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Food Photography: When Food Looks Perfect, It Doesn’t Look Good.

Yes, I took that photo myself. How did you know? How did you know that wasn’t the work of a professional food photographer? I mean, the food doesn’t look perfect, that’s for sure—isn’t that the point? (Um, it’s a little more complicated than that.)

Every issue of Food & Drink since Summer 2011 has contained one of my columns. Here’s the latest one, from the Summer 2016 issue. (NOTE: The image is unique to this blog entry.)

Brains are funny. Workin’, all the time, hard to fool (until we make them think too hard) and quick—they analyze and reach conclusions on an unconscious level and never bother to let the logical, conscious, wide-awake brain know a decision has been made. It happens every time you look at a photograph of food.

Before you even realize, your brain has declared, “Nope” or “Doubt­ful” or “Hey, remaining four senses—would you-all find out more about that thing we just saw? The pleasure center representatives and biological survival crews up here are kind of in­terested in seeing what we'd have to do to negotiate a piece of something that looks like that.” It‘s the latter re­action, of course, that your food pho­tographer is going for.

Here are some attributes of food photography that will make your quick-­to-judge brain interested in finding out more.

1. The food is not fake-y.

Okay, it can be beautiful and per­fectly lit and well photographed, but the food itself should have a realism that makes it seem like it could be eaten. With utter symme­try, squared-off corners and surgi­cally sliced meats, our brains are immediately suspicious of some­thing that seems artificial.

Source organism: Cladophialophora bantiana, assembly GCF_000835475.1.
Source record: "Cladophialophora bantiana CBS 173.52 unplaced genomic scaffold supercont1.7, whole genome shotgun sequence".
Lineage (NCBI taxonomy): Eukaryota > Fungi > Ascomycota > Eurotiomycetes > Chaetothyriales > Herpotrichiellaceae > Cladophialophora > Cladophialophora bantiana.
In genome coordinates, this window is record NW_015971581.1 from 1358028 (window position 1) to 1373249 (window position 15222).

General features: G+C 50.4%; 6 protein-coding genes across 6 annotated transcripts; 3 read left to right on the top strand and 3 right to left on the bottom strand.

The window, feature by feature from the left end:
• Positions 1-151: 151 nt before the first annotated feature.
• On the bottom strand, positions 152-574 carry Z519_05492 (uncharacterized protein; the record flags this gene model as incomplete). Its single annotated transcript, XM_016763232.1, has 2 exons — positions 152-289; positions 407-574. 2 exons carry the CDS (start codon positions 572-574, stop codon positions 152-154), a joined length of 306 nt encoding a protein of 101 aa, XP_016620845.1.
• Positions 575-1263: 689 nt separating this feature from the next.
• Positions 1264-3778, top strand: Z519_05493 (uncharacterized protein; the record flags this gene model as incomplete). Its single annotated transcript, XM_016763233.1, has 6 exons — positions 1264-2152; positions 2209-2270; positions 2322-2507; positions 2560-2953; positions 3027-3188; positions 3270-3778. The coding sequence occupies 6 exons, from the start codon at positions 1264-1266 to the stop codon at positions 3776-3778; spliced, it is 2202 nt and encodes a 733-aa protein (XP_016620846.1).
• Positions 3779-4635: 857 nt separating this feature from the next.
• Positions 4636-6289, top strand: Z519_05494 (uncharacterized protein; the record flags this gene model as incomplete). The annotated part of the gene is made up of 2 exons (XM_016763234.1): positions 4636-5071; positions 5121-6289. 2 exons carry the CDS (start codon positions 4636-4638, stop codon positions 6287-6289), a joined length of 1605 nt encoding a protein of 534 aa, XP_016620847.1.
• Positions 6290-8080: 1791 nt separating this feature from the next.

Consider This Next Time: Crumbs, sloppiness on the sides or a little drip that couldn't be controlled included in the final shot.

The brain takes these cues as proof that what we're seeing is real—a lit­tle chaos in the salad or the toppings matches our actual experiences with the best food we've had. A complete­ly controlled, rigid presentation can be beautiful, but it isn't natural. Brains trust a little imperfection.

An Exception: I'm thinking of an old poster for the “Got Milk?” campaign that shows a cupcake on which every aspect of the icing and cake has been presented as overly stylized per­fection, and it looks reallllllly good. Generally, those early “Got Milk?” billboards had food photography that made you want the peanut butter sandwich or cookie or brownie, de­spite being idealized.

2. The food has context.

A couple of current TV commer­cials from the QSR world use con­textual clues well. Arby‘s wants to be thought of as the expert on meats. So even with the most min­imal of backdrops, they include a hand-model outfitted as a (cleaned-­up) butcher-type character and a cutting board. KFC is showing its food in all kinds of nostalgic set­tings—a modified TV console, an old serving tray—to recapture the glory of the Colonel's heyday. Over in casual dining land, the pubs are still making things as neutral and unidentifiable as possible: a few clumps of uncut vegetables to one side, a pepper mill, a tablecloth, knives flashing and flames crack­ling. Everything blends together.

Consider This Next Time: What does your restaurant truly

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